Sipho Mabena

By Sipho Mabena

Premium Journalist


Mbalula’s appeal of court order to protect Intercape a refusal to do the job he’s paid for

Appealing an order to enforce the law essentially means government is seeking to be absolved of its responsibilities to citizens.


Transport Minister Fikile Mbalula’s decision to appeal the court order to protect Intercape bus company from ‘violent’ taxi associations has been described as dangerous, mindboggling and a terrible precedent.

Intercape has been under siege in recent months, allegedly from taxi operators in the Eastern Cape, with its buses being shot at or stoned and some areas in the province like Cofimvaba, Butterworth, Engcobo, Tsomo and Idutywa declared no-go zones.

Under attack

Police have failed to act on the criminals targeting the company with tactics which include instructing the bus company where, when, and what to charge passengers, leaving them with no choice but to turn to the courts for protection.

ALSO READ: Intercape-bus-terror: Operators-under-siege

Intercape buses have also been attacked in other provinces like Gauteng and Western Cape.

Intercpe
Intercape bus attack. Photo: Supplied.

By the time the matter was taken to court, after the murder of one of its drivers Bangikhaya Machana, in April, there had been more than 150 incidents of violence against the company.

The judge berated Mbalula and transport MEC Xolile Nqatha for persistently and unjustifiably breaching their legal duties to intervene in the crisis.

ALO READ: Mbalula-must-protect-intercape-buses-from-violence: Court-rules

In addition, Nqatha was found to have acted unlawfully when she required that Intercape negotiate with the taxi operators to regulate prices, frequency, or time of services in the Eastern Cape and to suspend its services pending the outcome of those negotiations.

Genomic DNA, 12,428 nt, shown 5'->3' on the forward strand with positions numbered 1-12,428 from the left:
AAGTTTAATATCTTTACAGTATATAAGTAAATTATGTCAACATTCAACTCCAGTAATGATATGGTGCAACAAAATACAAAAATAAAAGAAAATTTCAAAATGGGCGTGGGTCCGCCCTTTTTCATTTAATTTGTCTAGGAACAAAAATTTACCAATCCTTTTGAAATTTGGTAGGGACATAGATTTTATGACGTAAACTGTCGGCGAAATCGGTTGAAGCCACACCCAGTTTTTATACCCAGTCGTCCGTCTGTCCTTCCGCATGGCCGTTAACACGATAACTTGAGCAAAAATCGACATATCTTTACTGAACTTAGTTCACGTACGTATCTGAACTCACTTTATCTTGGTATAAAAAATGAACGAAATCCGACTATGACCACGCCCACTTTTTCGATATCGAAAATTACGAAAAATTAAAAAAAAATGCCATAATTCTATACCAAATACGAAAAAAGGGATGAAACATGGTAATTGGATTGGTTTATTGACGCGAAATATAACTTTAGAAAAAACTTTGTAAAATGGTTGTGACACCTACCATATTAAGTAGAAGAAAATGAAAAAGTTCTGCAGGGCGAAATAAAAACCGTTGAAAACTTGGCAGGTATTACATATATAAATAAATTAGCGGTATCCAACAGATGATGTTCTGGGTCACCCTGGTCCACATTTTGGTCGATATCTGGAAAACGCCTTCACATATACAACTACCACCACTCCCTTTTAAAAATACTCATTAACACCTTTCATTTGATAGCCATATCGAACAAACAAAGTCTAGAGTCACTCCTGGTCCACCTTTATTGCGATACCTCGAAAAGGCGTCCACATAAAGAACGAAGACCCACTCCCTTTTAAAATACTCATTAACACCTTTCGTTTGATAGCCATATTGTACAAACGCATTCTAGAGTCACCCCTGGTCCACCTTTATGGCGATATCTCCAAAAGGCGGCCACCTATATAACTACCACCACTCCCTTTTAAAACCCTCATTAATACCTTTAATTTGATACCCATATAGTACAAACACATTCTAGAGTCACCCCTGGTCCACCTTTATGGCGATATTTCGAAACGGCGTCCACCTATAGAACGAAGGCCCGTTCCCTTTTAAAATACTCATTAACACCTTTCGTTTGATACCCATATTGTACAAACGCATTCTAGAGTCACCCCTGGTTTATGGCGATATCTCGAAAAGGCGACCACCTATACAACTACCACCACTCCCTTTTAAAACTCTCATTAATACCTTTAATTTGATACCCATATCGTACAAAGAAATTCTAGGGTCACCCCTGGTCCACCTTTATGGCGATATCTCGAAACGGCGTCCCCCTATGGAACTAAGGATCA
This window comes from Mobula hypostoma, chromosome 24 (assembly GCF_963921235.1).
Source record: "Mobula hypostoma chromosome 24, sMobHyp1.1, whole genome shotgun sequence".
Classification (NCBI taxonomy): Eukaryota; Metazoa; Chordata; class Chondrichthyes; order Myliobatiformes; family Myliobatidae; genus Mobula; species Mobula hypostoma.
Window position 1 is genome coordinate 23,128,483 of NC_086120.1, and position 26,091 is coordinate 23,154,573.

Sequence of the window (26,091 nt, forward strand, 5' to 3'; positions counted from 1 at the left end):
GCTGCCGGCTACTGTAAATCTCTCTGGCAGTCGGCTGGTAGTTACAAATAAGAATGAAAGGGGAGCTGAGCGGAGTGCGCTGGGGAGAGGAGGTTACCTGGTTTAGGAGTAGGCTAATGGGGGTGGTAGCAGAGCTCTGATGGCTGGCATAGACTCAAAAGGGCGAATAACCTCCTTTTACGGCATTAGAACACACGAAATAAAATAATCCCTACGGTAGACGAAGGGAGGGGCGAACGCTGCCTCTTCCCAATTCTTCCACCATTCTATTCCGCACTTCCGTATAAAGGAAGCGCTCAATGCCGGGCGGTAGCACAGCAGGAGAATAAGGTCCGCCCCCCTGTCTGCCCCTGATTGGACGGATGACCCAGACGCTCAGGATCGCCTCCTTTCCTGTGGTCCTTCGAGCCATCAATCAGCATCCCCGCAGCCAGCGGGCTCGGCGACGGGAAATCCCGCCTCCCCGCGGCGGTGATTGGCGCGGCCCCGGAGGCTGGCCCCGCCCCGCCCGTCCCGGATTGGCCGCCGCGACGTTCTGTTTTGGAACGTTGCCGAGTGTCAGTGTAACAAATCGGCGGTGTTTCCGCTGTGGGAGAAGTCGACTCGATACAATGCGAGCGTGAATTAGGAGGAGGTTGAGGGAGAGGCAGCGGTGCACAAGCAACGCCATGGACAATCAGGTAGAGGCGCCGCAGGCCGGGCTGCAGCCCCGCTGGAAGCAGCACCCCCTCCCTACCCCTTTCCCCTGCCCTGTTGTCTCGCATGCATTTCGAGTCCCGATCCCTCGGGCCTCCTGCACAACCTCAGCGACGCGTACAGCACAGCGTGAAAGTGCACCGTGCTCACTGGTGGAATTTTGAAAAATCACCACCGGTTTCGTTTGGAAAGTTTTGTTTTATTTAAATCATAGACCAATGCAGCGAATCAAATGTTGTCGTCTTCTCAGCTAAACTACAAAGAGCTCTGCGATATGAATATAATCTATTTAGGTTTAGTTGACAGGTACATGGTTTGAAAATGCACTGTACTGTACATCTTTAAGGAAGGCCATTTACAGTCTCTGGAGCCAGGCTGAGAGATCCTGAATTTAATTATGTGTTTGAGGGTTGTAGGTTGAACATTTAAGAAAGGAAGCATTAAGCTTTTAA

The court ordered that Mbalula adhere to the state’s constitutional duties to protect citizens, and develop an action plan, in consultation with the police, to stop the attacks.

The minister, however, has decided to appeal the order.

Self-serving 

University of Free State anthropology of crime specialist Professor Theodore Petrus said Mbalula’s actions begged the question whose interests he is serving.

He said for the most part, government officials are not serving the interests of the people, but their own or of those forces who maintain their positions of power, either financially or otherwise.

ALSO READ: Special-unit-nab-suspect-in-deadly-Intercape-bus-attacks

“And because they are in those positions of power at the behest of those behind them, they are therefore there to serve the interests of those forces that have put them in those positions of power,” Petrus said.

He said Mbalula created an impression that he was favouring certain players in the transport industry over others.

He added that this set a dangerous precedence in that it emboldens those behind the attacks and emboldens other state departments to also simply refuse to carry out their legislative mandate.